Five Fulton High School teens – three 2021 graduates and two rising seniors – were among the first high school students in the country to participate in a hands-on boot camp to learn machining at Pellissippi State Community College last week.
The five-day boot camp was part of the America’s Cutting Edge (ACE) training program developed by IACMI – The Composites Institute and University of Tennessee Professor Tony Schmitz, who was teaching the same boot camp to students and adults at UT.
Pellissippi State and Oak Ridge National Laboratory are partnering with IACMI and UT in the U.S. Department of Defense-funded program, which is designed to teach essential machining skills and address the nation’s growing manufacturing workforce gap.
The program kicked off in December 2020 and already more than 1,450 students from across the nation – including future manufacturing engineers, machine tool designers, entrepreneurs, machinists and more – have taken the online course that preceded these hands-on trainings, where students produced the components necessary to create an oscillating air engine by machining and assembling four parts: base (aluminum), piston block (aluminum), valve block (printed polymer) and wheel (steel).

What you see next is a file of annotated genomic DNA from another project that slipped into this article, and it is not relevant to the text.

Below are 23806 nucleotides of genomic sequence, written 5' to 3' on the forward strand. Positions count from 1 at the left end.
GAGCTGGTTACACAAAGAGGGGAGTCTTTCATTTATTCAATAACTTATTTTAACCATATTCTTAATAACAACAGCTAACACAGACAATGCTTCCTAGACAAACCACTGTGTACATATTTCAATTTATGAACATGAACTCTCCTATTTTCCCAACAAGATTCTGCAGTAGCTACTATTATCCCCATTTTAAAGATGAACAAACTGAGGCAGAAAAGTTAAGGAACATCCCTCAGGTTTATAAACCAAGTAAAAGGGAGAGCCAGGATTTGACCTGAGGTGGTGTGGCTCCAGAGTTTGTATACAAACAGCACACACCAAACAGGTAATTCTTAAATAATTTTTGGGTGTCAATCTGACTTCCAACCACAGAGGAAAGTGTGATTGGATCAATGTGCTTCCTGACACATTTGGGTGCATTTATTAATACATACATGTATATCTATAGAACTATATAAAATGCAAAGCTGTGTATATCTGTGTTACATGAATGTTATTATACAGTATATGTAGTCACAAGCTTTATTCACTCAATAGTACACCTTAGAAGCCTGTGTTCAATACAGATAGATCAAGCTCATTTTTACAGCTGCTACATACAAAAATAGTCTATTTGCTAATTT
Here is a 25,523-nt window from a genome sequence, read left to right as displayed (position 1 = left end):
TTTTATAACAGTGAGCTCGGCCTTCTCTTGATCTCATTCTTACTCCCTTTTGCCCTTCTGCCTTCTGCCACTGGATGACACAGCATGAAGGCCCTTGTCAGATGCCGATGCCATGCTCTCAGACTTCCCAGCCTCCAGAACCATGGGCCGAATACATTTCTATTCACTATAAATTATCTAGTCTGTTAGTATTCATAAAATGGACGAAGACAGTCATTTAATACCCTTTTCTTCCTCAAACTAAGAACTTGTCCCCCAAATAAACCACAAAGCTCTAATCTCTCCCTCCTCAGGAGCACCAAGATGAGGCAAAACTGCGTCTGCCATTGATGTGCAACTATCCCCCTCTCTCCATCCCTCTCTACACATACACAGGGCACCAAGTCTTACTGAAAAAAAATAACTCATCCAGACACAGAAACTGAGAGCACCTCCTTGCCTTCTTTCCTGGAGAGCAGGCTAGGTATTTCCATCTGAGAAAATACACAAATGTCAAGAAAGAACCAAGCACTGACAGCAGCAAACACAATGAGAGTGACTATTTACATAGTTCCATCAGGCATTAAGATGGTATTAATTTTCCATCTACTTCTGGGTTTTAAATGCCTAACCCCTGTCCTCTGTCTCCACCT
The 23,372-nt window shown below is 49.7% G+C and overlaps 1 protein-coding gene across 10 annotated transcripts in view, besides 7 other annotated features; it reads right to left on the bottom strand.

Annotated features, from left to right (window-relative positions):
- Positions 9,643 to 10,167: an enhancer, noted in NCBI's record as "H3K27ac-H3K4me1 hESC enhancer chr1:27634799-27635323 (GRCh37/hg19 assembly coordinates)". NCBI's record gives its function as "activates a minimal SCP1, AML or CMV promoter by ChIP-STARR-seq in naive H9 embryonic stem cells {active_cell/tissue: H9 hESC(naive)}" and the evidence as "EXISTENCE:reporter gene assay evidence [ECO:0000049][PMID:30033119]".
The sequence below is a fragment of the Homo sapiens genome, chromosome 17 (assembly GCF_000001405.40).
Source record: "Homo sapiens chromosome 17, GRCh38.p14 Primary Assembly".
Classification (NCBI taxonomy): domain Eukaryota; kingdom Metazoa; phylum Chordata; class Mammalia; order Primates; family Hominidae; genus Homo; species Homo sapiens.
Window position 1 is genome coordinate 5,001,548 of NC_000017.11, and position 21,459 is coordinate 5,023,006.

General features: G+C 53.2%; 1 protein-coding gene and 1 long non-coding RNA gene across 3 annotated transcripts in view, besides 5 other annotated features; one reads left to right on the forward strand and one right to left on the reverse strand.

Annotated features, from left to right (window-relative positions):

Manufacturing is not what it used to be, IACMI CEO John Hopkins said on Friday. “I hope you’ve learned what manufacturing is, what machining is and that you will build on this and share your experiences.”
Associate Professor Mark Williams of Pellissippi State’s mechanical engineering technology program agreed that manufacturing suffers from a misunderstanding of what machinists do.
“The image that manufacturing was dark and dirty – that’s not true anymore,” he said. “We have to change that image, and a big part of that is getting students in here, hands on, and getting them interested.”
As baby boomers retire in large numbers, young machinists are in high demand.
“Jobs4TN has over a dozen machinist listings right now, plus a dozen listings for CNC, all within a 25-mile radius of Pellissippi State,” said Andy Polnicki, MegaLab director for Pellissippi State. “Local manufacturers have job openings for entry-level machinists beginning at $20 an hour right now.”
The five Fulton High students – 2021 graduates Joselynne Orta, Krishiv Patel and Alexander Gaspar Manuel and rising seniors Kaylee Nava Sabino and Alexandria Russell – showed off their new machining skills Friday to community members as well as IACMI leaders.
Ronni Chandler with Project Grad said the college “took a chance on letting high school students use this multimillion-dollar lab, and the students saw that they can be here. It’s been future changing.”
Lesli Bales-Sherrod does marketing and writing for Pellissippi State Community College.